SAN SALVADOR, El Salvador – After decades of rule by military dictatorships and successive right-wing governments, the tiny yet turbulent nation of El Salvador is about to make a political transition into the unknown.
On June 1, Mauricio Funes, a former TV journalist who ran as a reformed leftist on the radically left-wing ticket of the Farabundo Martí National Liberation Front (FMLN), will take the presidential sash from conservativePresident Tony Saca and start a new chapter in El Salvador’s history.
Despite his distinguished career as a journalist, Funes, 49, remains politically untested and ideologically undefined. Some fear he might buckle to the hardline leftistelement within his party, represented byMarxist ideologues such as his Vice President Salvador Sánchez-Cerén. Others within the FMLN, meanwhile, fear he could try to be too much of a centrist and placate the right.
Analysts say Funes is “intelligent and strong” as a person, but considered a political wildcard as he prepares to take office.
“No one knows what he is going to do; He has no political experience and has never been subject to political pressure,” said Facundo Guardado, a former guerrilla leader who now works as a risk analyst. “I doubt whether he’ll align with the hardliners in the FMLN, and I doubt he’ll be about to resist them. I am not sure of either.”
Guardado says Funes’ handling of the relationship with Venezuela’s Hugo Chávez could offer an early indication of which path his government might take.
Guardado estimates that as many as 30 percent of Salvadorans who voted for Funes are moderates who don’t want their president to crawl into bed with Chávez.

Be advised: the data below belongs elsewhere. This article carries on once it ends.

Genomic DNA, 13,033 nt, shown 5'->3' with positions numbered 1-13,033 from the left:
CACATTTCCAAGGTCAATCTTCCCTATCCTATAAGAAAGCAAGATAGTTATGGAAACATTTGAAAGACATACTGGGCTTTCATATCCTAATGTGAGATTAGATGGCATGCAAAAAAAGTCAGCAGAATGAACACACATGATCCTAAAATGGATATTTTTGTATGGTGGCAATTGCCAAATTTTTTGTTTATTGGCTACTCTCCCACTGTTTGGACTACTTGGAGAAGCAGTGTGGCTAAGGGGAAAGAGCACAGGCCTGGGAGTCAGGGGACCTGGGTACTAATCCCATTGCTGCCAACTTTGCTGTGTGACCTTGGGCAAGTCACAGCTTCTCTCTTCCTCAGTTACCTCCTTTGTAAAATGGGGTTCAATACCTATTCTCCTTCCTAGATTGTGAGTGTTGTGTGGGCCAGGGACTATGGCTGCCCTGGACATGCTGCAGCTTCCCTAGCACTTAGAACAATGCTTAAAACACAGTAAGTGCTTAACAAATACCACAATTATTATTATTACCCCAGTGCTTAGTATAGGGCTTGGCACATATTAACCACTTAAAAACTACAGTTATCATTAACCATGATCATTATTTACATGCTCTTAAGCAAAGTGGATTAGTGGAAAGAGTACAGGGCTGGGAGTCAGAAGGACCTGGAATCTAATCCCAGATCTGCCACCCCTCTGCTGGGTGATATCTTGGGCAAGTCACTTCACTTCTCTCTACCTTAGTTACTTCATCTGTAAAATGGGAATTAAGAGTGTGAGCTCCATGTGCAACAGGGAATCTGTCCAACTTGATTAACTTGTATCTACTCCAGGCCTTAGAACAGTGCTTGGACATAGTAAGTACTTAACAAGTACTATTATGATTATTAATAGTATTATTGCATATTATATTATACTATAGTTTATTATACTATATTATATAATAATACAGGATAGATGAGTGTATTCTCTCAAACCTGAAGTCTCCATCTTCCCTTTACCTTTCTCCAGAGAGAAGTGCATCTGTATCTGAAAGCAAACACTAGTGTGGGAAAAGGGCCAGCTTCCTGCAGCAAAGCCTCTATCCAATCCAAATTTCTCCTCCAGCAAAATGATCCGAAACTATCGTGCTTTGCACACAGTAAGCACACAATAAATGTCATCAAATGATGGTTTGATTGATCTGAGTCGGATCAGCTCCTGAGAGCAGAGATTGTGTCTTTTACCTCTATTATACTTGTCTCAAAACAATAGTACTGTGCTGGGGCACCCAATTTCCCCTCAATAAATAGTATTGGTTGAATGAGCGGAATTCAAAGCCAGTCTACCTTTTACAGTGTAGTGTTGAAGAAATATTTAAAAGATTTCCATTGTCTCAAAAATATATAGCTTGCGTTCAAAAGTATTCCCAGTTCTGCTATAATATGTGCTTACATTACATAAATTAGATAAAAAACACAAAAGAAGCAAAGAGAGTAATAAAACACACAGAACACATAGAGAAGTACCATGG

Funes has said that strengthening relations with the United States and other Central American countries will be a priority of his government’s foreign policy, and that he will not join Chávez’s Bolivarian Alternative for the America’s (ALBA).
But analysts say Funes is already being pushed to join Chávez’s club by his ownparty’s leadership. His handling of that internal political pressure could be an early indicator of how his government will go.
“If Funes aligns with Chávez, it would resolve some of the financial problems from his campaign and from within the party,” Guardado said. “But the rest of the country would go to shit.”
Salvador Samayoa, former FMLN comandante and peace negotiator in the 1990s, acknowledges that certain party leaders want Funes to join ALBA, but he thinks the president ultimately will have the last word on the issue. Plus, Samayoa added, there’s not much popular support in El Salvador for ALBA.
“The FMLN’s social support base isn’t that concerned about the issue,” Samayoa said. “There are economic interests involved with some of the leaders of the party, but the people don’t win or lose anything if El Salvador enters ALBA.”
Samayoa also said he doesn’t think the Sandinista government of Nicaraguan President Daniel Ortega will be a model that Funes and the FMLN will look to follow.
“I think the left in El Salvador and the FMLN are much more serious than Daniel Ortega and the Sandinista Front. Much more serious,” Samayoa told The Nica Times.
Last week, Funes and an FMLN delegation flew to Venezuela to meet with Chávez and discuss future plans for cooperation between their two governments.
Though Funes has kept some distance from Chávez since being elected in March, following the May 19 meeting in Caracas he hailed the Venezuelan leader for his solidarity with Latin America, especially in providing petroleum under favorable terms.
Chávez also celebrated Funes’ victory in El Salvador and talked about a new era of cooperation of “unlimited” possibilities.
Though the media in El Salvador has made a big deal of Funes’ meeting with Chávez – some suggesting that it already marks the beginning of his leftward adventure – others are taking a more level approach to the situation.
Out going President Tony Saca, who was in Managua last week aspart of a Central American presidential summit, said the fact that the two leaders met is not a big deal. Still, he distanced himself from any change in foreign or economic policy that might come as a result of new relations with Chávez.